Jakob Lucas is a junior at Texas City High School and a freshman at College of the Mainland, attending both in a dual-credit program. Jakob loves writing, volunteering, and traveling. Upon high school graduation, he plans on attending a major university to study global politics and international law. He is a 2014 alumnus of the Institute’s Student Legislative Seminar program.
Every school year, the Institute for Civility in Government sends a representative to Texas City High School to lead a group of high school students to our nation’s capital. While there the group visits cultural landmarks like the Kennedy Center and the Washington National Cathedral, important political locations such as the White House and the Capitol, and well-known attractions and locations such as the Lincoln Memorial, the Smithsonian museums, and the Washington Mall. The trip is not something unique to my hometown of Texas City. In fact, around the state, the Institute reaches out to political clubs and other communities within high schools and picks a handful of students who seem willing to learn and explore.
For our small high school, I am the president of the Young Americans for Liberty club, a libertarian-leaning organization dedicated to raising awareness of the effect that government and politics has on our personal lives, our school, and our city. As this year began, I realized that most of the YAL members last year, who voted for me to become president, were seniors and now out of high school! Ever the optimist, I was determined to view this as a fresh start for the club. By the time the Institute came knocking to talk about the trip once again, we had ten capable members ready to travel and learn from the Institute for Civility in Government.
The Institute’s goal: bringing civility back into the politics of our nation. The Institute’s hope: that bringing civility back into our national conversation will help some of our nation’s most prominent problems.
Institute co-founder Tomas Spath has been Texas City’s guide for years, and at the very start of the trip he made it clear just what civility is, by having us write it down several times in the notebooks provided by the Institute to document our trip.
With our varied group of outcasts, band geeks, dancers (or “Stingarettes” as we call them on our football field), and political nerds, the words:
“Civility = claiming and caring for one’s identity, needs and beliefs without degrading someone else’s in the process”
were written in very different styles and handwriting, with varying levels of legibility.
In Washington D.C., we spent our days with Mr. Spath, riding subways, taking pictures, being tourists and enjoying the trip. Every night though, we departed from the usual tourist experience, as we worked together to decide on three issues that we wanted to talk to our Senator and Congressman about.
Our three issues: Government Spending, Immigration, and Veteran Affairs. And through the Institute, we were able to meet with the staff of Senator Ted Cruz, and directly with our Congressman Randy Weber, and make our opinions heard.
The situation was enlightening as every member of the Texas City High School group realized just how deep the lack of civility ran in the city of Washington DC, especially when dealing with our issue of immigration.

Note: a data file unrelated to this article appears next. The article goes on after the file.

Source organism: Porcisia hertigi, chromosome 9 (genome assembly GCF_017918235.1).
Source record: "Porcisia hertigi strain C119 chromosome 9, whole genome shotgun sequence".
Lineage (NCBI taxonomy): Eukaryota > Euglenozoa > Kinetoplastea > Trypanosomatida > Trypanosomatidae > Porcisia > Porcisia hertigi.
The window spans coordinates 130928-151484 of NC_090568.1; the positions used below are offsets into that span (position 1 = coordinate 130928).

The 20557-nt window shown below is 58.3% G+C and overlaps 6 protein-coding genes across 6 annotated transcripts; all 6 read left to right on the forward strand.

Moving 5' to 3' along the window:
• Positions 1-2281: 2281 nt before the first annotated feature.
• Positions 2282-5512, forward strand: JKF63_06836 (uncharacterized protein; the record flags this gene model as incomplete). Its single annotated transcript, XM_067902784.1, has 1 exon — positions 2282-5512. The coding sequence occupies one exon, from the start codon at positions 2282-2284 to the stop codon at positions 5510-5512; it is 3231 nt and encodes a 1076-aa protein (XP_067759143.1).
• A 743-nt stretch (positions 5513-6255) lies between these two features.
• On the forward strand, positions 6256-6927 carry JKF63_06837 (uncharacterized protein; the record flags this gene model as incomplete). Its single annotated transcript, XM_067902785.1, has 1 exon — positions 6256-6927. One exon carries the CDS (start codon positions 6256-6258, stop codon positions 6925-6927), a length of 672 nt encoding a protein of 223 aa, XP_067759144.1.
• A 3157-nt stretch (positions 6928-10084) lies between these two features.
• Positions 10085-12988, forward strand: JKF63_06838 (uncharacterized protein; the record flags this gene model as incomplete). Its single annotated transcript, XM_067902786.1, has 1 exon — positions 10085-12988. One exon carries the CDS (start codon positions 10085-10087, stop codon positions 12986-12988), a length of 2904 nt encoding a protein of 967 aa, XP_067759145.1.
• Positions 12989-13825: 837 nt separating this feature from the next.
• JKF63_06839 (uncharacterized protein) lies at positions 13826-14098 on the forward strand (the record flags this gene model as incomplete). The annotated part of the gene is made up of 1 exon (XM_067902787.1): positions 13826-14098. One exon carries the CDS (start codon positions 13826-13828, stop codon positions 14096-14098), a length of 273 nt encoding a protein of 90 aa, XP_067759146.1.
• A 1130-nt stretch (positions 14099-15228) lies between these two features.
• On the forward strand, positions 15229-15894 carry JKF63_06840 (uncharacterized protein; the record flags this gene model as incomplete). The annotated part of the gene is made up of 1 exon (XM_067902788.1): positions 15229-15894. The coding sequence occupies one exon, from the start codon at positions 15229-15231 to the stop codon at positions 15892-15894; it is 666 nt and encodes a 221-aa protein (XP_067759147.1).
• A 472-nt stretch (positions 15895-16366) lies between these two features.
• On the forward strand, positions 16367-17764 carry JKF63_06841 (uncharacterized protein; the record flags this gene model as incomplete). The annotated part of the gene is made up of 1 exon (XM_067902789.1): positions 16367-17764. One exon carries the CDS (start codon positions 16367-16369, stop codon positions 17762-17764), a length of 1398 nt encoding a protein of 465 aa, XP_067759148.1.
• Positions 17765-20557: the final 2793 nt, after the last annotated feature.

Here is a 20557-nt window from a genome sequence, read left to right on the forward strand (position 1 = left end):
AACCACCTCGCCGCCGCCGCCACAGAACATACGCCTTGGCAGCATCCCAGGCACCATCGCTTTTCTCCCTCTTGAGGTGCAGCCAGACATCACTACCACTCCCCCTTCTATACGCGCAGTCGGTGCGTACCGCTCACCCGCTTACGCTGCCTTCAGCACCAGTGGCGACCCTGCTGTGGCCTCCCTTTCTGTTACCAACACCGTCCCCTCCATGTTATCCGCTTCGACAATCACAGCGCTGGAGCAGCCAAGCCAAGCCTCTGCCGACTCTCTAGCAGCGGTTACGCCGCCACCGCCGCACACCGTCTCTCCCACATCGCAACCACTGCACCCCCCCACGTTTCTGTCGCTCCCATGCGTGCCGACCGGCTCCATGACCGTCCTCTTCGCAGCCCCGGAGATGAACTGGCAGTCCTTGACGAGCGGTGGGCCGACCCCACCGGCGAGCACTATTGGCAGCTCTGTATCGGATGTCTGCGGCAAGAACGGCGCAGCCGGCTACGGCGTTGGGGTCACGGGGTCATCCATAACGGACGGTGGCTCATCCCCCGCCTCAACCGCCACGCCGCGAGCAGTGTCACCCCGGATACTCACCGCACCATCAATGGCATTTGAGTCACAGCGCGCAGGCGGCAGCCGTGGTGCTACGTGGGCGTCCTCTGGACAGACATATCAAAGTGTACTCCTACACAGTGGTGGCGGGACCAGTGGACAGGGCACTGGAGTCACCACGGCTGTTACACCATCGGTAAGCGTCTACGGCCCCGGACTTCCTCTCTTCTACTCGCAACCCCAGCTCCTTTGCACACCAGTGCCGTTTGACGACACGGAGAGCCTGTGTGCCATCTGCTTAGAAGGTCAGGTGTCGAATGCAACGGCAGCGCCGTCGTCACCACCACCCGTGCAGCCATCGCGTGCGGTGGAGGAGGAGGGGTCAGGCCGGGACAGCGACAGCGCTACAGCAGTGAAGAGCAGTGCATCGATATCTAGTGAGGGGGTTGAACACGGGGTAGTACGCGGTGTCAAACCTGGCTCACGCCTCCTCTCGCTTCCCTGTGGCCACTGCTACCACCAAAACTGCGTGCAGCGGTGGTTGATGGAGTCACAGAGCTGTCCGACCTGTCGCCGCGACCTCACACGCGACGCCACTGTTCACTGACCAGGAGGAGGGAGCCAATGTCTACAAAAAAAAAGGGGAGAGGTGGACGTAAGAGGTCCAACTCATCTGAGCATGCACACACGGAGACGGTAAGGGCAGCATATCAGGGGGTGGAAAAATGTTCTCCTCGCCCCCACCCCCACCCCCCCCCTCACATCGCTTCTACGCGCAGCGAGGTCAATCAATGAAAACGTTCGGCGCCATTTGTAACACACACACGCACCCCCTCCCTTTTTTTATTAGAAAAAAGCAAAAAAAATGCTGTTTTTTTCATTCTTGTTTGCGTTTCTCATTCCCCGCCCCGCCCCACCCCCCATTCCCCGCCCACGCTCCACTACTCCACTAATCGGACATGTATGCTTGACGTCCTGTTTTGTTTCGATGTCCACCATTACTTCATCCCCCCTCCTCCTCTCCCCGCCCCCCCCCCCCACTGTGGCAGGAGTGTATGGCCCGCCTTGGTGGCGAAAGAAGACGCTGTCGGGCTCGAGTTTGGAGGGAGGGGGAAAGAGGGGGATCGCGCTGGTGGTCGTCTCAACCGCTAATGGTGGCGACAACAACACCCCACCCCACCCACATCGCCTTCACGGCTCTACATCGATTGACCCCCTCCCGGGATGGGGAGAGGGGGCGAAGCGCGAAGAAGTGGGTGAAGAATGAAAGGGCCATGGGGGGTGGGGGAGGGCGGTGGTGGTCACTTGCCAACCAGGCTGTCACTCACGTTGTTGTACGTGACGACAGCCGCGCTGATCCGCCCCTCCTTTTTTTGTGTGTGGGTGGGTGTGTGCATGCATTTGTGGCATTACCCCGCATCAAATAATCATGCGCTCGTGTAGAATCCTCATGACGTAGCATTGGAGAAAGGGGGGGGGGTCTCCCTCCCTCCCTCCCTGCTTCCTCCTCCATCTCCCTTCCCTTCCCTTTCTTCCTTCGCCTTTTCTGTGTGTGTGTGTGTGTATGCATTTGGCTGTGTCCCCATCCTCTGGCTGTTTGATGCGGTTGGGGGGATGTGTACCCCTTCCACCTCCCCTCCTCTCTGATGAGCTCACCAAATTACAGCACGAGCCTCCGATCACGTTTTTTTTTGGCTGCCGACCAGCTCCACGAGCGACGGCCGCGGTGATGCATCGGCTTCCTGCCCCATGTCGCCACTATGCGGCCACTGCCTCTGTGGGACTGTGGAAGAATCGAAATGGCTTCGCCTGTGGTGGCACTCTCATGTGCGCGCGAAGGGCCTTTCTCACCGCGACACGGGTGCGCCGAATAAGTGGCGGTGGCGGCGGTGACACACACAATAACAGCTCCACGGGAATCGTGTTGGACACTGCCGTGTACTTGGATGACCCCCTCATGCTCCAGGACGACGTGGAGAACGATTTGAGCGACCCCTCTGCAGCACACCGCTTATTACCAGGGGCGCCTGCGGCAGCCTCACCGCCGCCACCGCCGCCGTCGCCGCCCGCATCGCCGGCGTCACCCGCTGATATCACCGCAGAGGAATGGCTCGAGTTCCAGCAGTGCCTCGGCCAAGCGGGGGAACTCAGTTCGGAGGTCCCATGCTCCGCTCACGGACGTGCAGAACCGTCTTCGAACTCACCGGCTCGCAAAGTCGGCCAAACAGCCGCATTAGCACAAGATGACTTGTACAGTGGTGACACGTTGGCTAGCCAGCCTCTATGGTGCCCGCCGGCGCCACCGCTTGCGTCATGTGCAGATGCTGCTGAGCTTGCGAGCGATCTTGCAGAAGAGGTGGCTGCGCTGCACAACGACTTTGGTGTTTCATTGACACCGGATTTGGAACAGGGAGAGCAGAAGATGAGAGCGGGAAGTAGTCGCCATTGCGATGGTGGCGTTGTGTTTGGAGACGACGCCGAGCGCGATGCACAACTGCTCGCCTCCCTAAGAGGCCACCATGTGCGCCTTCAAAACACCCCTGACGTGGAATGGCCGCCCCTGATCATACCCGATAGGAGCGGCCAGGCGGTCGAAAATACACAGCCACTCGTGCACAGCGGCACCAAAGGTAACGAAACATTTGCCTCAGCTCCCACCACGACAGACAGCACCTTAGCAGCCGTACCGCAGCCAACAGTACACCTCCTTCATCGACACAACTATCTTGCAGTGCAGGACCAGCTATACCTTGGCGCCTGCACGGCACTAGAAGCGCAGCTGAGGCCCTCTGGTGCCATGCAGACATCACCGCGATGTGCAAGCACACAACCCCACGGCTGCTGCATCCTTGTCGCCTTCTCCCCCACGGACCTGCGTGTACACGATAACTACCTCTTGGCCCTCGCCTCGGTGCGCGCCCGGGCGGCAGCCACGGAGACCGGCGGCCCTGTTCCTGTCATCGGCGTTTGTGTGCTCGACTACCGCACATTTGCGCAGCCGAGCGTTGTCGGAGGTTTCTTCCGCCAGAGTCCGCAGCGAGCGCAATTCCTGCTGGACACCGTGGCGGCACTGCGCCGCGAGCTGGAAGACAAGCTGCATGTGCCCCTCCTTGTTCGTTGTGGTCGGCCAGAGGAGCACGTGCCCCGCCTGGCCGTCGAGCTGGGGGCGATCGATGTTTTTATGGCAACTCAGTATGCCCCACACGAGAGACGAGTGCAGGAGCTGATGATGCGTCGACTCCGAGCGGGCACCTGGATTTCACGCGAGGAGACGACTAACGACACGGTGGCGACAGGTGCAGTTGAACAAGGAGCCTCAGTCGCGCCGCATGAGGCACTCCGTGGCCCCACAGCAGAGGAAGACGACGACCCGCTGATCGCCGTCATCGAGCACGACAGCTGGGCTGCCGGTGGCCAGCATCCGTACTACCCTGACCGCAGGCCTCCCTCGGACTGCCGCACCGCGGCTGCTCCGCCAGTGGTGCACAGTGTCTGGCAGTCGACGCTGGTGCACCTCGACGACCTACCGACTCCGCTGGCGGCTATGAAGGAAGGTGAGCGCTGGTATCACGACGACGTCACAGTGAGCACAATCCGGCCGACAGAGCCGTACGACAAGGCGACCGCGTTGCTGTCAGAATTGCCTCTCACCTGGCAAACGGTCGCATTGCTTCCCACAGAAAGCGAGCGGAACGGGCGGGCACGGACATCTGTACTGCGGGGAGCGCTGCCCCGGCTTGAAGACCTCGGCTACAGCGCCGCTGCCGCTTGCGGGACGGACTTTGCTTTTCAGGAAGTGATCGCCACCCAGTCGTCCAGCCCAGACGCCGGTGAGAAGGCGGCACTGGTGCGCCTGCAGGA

During our trip, we caught a speech by our very own Texas Senator John Cornyn against President Obama’s executive action over immigration reform. During the speech, Cornyn characterized the President’s negotiation tactics as I want everything I want, or I want nothing, and said that when a person does that [they] always get nothing. The tactic of the speech, to make the President seem incompetent or immature, taught our group the depth of incivility in the speeches and interactions of politicians running our country.
Earlier in the trip we met with financial experts to learn about tax reform, advocates to discuss immigration issues, and leaders of the Veterans of Foreign Wars organization. Equipped with expert data and adding our own opinions and insight, we presented our ideas and solutions to Senator Ted Cruz’s staff and to our Congressman himself, Randy Weber.
It was an amazing realization to see the effect that normal American citizens can have on the political process. Mr. Spath was quick to remind our group that they work for us, and that it is our responsibility to hold our representatives to a high standard.
Unfortunately the day our group feared the most arrived. The day we left DC and went back to Texas. Notice the word, “Texas.” I have known for years that I wanted to work in politics, but the trip changed me in ways I could never foresee.
Growing up, I was taught that my home was Texas. I drew the distinct Texas shape on hundreds of social studies assignments, and maps of the state decorated my house. But my perception of geography completely changed after the trip.
After my trip to our nation’s capital, I felt that despite being born and raised in the Lone Star state, when I returned to Texas I was not going home. I was doing the exact opposite. The Washington DC trip, facilitated by the Institute for Civility in Government, brought me home for the first time in my life. A home that I wish to see again, sometime soon.
Posts by guest authors reflect their own views and opinions, and not necessarily the views and opinions of the Institute for Civility in Government.